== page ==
(1) The provisions of section 21, article 2 of the Constitution are to be liberally construed for the protection of the property-owner. Lewis Em. Domain (2 Ed.), sec. 232a; City v. Straight, 20 Colo. 13; Schaller v. Omaha, 23 Neb. 325; Omaha v. Kramer, 25 Neb. 492; Boyd v. U.S. 116 U.S. 616; Searle v. Lead, 10 S.D. 312; Harmon v. Omaha, 17 Neb. 548. (2) The words in question were intended to enlarge the right to compensation. Lewis Em. Domain (2 Ed.), sec. 232; Transportation Co. v. Chicago, 99 U.S. 642. (3) The words "injured, damaged or destroyed," were not used in vain and without meaning. Montgomery v. Townsend, 80 Ala. 489; Railroad v. Williamson, 45 Ark. 429; Reardon v. San Francisco, 66 Cal. 492; Denver v. Bayer, 7 Colo. 113; Rigney v. Chicago, 102 Ill. 64; Gottschalk v. Railroad, 14 Neb. 550; Omaha Co. v. Strunden, 22 Neb. 343; Johnson v. Parkersburg, 16 W.Va. 402; City v. Madox, 89 Ala. 181; Buffalo v. Straight, 20 Col. 13; City of Vicksburg v. Herman, 72 Miss. 211; Vandevere v. Kansas City, 107 Mo. 83; County v. Brower, 117 Pa. St. 647; Railroad v. Hall, 78 Tex. 169; Brown v. Seattle, 5 Wash. 35; Chicago v. Taylor, 125 U.S. 161. (4) Consequential damages for change of grade of street were intended by the Constitution to be first paid before the property can be disturbed or interfered with. Searle v. Lead, 10 S.D. 312; Reardon v. San Francisco, 66 Cal. 492; City v. Green, 67 Ga. 386; Moore v. City, 70 Ga. 611; Harmon v. Omaha, 17 Neb. 548; Rigney v. Chicago, 102 Ill. 64; Railroad v. Ayers, 106 Ill. 518; City v. Pollock, 141 Ill. 346; McElroy v. Kansas City, 21 F. 259; Brown v. Seattle, 5 Wash. 35; Chicago v. Taylor, 125 U.S. 161; Brighton v. Church, 96 Pa. 331; Werth v. Springfield, 78 Mo. 107; Householder v. Kansas City, 83 Mo. 488; Davis v. Railroad, 119 Mo. 180; Hickman v. Kansas City, 120 Mo. 110; Smith v. St. Joseph, 122 Mo. 643; Galveston v. Fuller, 63 Tex. 467. (5) The ascertainment and payment of damages for a change of street is a condition precedent to the right of the city to exercise the power. Searle v. Lead, 10 S.D. 312; Smith v. Sedalia, 152 Mo. 302. (6) Unless restricted by the Federal or State Constitutions, the power of the Legislature to make any law that it sees fit is transcendent, as great as that of the British Parliament. Cass County v. Jack, 49 Mo. 196; State v. Wear, 145 Mo. 162; Ex parte Roberts, 166 Mo. 207; Cooley Con. Lim. (5 Ed.), sec. 87; Morrow v. Kansas City, 186 Mo. 675; Ex parte Berger, 193 Mo. 16. The provisions of Sec. 5861, R.S. 1899, are wise, and, if followed, will prevent a multiplicity of damage suits and will accelerate public improvement. Donovan v. Allert, 91 N.W. 441. "The right of eminent domain belongs to the State. The exercise of such is a matter entirely under the control of the Legislature, subject to such restrictions as are found in the Constitution. The necessity, the occasion, time, manner of its exercise are wholly legislative questions, with the exceptions just stated." Loomis v. Hartz, 131 N.W. 86; Musick v. Railroad, 114 Mo. 315; Railroad v. Evans, 85 Mo. 333. (7) The provisions of Sec. 5861, R.S. 1899, as to when and how the damages shall be ascertained, go to the remedy, and not to the right to the compensation guaranteed by the Constitution. Lewis Em. Domain (2 Ed.), sec. 245; Hickman v. Kansas City, 120 Mo. 118. (8) The Legislature may change the remedy whenever it sees proper so long as it does not impair the right given the property-owner by the Constitution. Lewis Em. Domain, sec. 245; Bornefelt v. Railroad, 180 Mo. 554; Sutherland Stat. Con., sec. 554; Cooley Con. Lim. (5 Ed.), sec. 443; Bronson v. Kinzie, 1 How. 312, 14 Curtis (U.S.) 629; 20 Am. & Eng. Ency. Law (1 Ed.), 871; Springfield v. Railroad, 67 Ill. 99; Chouteau v. Railroad, 122 Mo. 375; Southern Co. v. Stone, 174 Mo. 455. (9) If the Legislature has not made sufficient provision for the payment of consequential damages for a change of grade then it did not provide due process of law and could not confer the power. Chamberlain v. Elizabethtown, 41 N.J.Eq. 43; Chaffee's Appeal, 56 Mich. 244; In re Manderson, 51 F. 501; Lewis Em. Domain (2 Ed.), secs. 341, 365; Elliott Roads and Streets (2 Ed.), sec. 197; Smith v. Sedalia, 152 Mo. 302. (10) This court has consistently held in construing section 21, article 2, Constitution, that consequential as well as actual damages must be first paid. St. Louis v. Hill, 116 Mo. 527; McMurray v. St. Louis, 138 Mo. 616; Leslie R. E. Co. v. St. Louis, 169 Mo. 227; Hickman v. Kansas City, 120 Mo. 110; Drainage Dist. v. Richardson, 237 Mo. 77; Smith v. Sedalia, 152 Mo. 302; Chapman v. Railroad, 144 S.W. 471.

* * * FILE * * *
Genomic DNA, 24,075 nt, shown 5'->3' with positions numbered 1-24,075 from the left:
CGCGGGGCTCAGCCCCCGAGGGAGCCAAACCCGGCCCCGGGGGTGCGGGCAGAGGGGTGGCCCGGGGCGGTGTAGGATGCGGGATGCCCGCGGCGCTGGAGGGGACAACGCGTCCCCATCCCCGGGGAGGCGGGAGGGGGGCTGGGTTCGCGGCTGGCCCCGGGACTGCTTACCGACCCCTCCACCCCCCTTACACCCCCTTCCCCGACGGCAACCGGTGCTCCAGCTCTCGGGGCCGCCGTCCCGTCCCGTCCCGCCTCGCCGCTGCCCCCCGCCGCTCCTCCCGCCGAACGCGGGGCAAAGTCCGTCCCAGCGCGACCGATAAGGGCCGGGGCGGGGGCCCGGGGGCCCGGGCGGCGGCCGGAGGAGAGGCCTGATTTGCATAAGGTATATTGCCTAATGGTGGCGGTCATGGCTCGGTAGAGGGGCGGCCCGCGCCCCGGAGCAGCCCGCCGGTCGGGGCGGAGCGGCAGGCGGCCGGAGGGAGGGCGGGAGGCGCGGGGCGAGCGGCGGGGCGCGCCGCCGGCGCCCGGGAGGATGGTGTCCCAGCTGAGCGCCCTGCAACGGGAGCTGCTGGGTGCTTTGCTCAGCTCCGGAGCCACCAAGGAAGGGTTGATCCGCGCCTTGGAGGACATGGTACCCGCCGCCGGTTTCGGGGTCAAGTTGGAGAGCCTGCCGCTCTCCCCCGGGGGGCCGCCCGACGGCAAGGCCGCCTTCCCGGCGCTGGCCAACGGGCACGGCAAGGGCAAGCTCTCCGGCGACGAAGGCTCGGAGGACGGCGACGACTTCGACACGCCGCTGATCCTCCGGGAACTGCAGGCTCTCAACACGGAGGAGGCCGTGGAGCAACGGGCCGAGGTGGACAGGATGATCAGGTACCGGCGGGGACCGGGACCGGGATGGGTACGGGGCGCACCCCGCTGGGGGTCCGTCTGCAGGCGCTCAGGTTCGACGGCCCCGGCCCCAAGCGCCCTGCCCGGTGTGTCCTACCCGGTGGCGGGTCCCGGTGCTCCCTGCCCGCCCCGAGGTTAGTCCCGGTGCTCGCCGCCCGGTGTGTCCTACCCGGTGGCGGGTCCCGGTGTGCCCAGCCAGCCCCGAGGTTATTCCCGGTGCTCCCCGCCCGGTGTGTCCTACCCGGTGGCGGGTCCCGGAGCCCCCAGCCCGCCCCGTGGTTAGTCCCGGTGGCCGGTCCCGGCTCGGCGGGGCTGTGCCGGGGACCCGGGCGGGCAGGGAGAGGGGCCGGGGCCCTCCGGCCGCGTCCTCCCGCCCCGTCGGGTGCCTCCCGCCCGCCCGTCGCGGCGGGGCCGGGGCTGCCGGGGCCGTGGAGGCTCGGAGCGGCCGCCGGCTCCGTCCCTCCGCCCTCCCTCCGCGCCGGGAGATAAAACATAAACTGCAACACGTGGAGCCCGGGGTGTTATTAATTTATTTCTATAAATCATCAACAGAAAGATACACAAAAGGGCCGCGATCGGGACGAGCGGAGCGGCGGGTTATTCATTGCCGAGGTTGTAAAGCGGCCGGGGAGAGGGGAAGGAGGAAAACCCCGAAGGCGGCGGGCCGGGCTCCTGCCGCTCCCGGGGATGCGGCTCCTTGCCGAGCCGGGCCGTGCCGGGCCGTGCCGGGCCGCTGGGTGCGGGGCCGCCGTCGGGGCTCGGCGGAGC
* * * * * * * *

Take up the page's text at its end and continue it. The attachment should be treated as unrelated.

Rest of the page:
WOODSON, J. Valliant, C. J., absent; Graves, J., concurs in an opinion to be filed.



This case reaches us upon an order of transfer made by the Kansas City Court of Appeals, owing to a constitutional question lodged in the record.

Plaintiff owns a certain described lot in the city of Kirksville, Missouri, which said lot abuts on Jefferson street in said city for a distance of 108 feet. The lot is on the south side of said street. After properly charging the above matters, plaintiff's petition then thus proceeds:

"Plaintiff further states that the defendant, Granite Bituminous Paving Company, at all times hereinafter mentioned, was, and still is, a corporation organized and existing under the laws of West Virginia; that on or about the day of September, 1906, the defendant with force of arms wilfully and wrongfully entered upon said Jefferson street and constructed and erected a permanent embankment of stone, concrete and other durable materials twelve inches high and twenty-four feet wide in the center of said Jefferson street, along and in front of plaintiff's said lands, whereby the grade of said street was and is permanently raised twelve inches along the entire front of plaintiff's said premises above the natural surface thereof, whereby plaintiff's said premises have been damaged, and plaintiff has sustained damages in the sum of seven hundred and fifty dollars, for which he asks judgment."

Defendant is the contractor which did the work in improving Jefferson street in front of plaintiff's property. By its answer the defendant specially pleads certain ordinances resolutions, and proceedings of the city of Kirksville...